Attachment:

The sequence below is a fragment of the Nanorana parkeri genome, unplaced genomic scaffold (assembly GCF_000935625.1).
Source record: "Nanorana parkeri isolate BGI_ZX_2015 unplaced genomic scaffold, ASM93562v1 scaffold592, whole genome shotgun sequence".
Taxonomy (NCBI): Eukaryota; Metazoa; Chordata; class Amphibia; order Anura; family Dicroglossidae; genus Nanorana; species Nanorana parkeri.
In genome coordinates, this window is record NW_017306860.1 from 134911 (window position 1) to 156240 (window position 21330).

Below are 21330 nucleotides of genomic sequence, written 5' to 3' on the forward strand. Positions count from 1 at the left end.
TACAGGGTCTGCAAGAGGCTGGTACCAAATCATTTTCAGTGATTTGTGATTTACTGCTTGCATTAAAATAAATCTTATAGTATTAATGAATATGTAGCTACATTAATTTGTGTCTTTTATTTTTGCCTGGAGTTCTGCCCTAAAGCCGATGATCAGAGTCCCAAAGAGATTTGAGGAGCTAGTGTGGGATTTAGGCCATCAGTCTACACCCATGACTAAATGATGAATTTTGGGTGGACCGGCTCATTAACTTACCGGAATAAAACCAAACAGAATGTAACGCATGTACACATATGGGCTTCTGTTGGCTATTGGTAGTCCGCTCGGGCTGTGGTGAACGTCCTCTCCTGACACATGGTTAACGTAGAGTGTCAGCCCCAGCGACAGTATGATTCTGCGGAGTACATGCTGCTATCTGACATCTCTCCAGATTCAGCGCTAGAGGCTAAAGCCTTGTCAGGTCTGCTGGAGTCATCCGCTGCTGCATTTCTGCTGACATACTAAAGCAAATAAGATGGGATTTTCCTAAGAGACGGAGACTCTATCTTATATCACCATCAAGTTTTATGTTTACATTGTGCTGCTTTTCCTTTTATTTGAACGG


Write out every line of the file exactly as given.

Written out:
The sequence below is a fragment of the Nanorana parkeri genome, unplaced genomic scaffold (assembly GCF_000935625.1).
Source record: "Nanorana parkeri isolate BGI_ZX_2015 unplaced genomic scaffold, ASM93562v1 scaffold592, whole genome shotgun sequence".
Taxonomy (NCBI): Eukaryota; Metazoa; Chordata; class Amphibia; order Anura; family Dicroglossidae; genus Nanorana; species Nanorana parkeri.
In genome coordinates, this window is record NW_017306860.1 from 134911 (window position 1) to 156240 (window position 21330).

Below are 21330 nucleotides of genomic sequence, written 5' to 3' on the forward strand. Positions count from 1 at the left end.
TACAGGGTCTGCAAGAGGCTGGTACCAAATCATTTTCAGTGATTTGTGATTTACTGCTTGCATTAAAATAAATCTTATAGTATTAATGAATATGTAGCTACATTAATTTGTGTCTTTTATTTTTGCCTGGAGTTCTGCCCTAAAGCCGATGATCAGAGTCCCAAAGAGATTTGAGGAGCTAGTGTGGGATTTAGGCCATCAGTCTACACCCATGACTAAATGATGAATTTTGGGTGGACCGGCTCATTAACTTACCGGAATAAAACCAAACAGAATGTAACGCATGTACACATATGGGCTTCTGTTGGCTATTGGTAGTCCGCTCGGGCTGTGGTGAACGTCCTCTCCTGACACATGGTTAACGTAGAGTGTCAGCCCCAGCGACAGTATGATTCTGCGGAGTACATGCTGCTATCTGACATCTCTCCAGATTCAGCGCTAGAGGCTAAAGCCTTGTCAGGTCTGCTGGAGTCATCCGCTGCTGCATTTCTGCTGACATACTAAAGCAAATAAGATGGGATTTTCCTAAGAGACGGAGACTCTATCTTATATCACCATCAAGTTTTATGTTTACATTGTGCTGCTTTTCCTTTTATTTGAACGG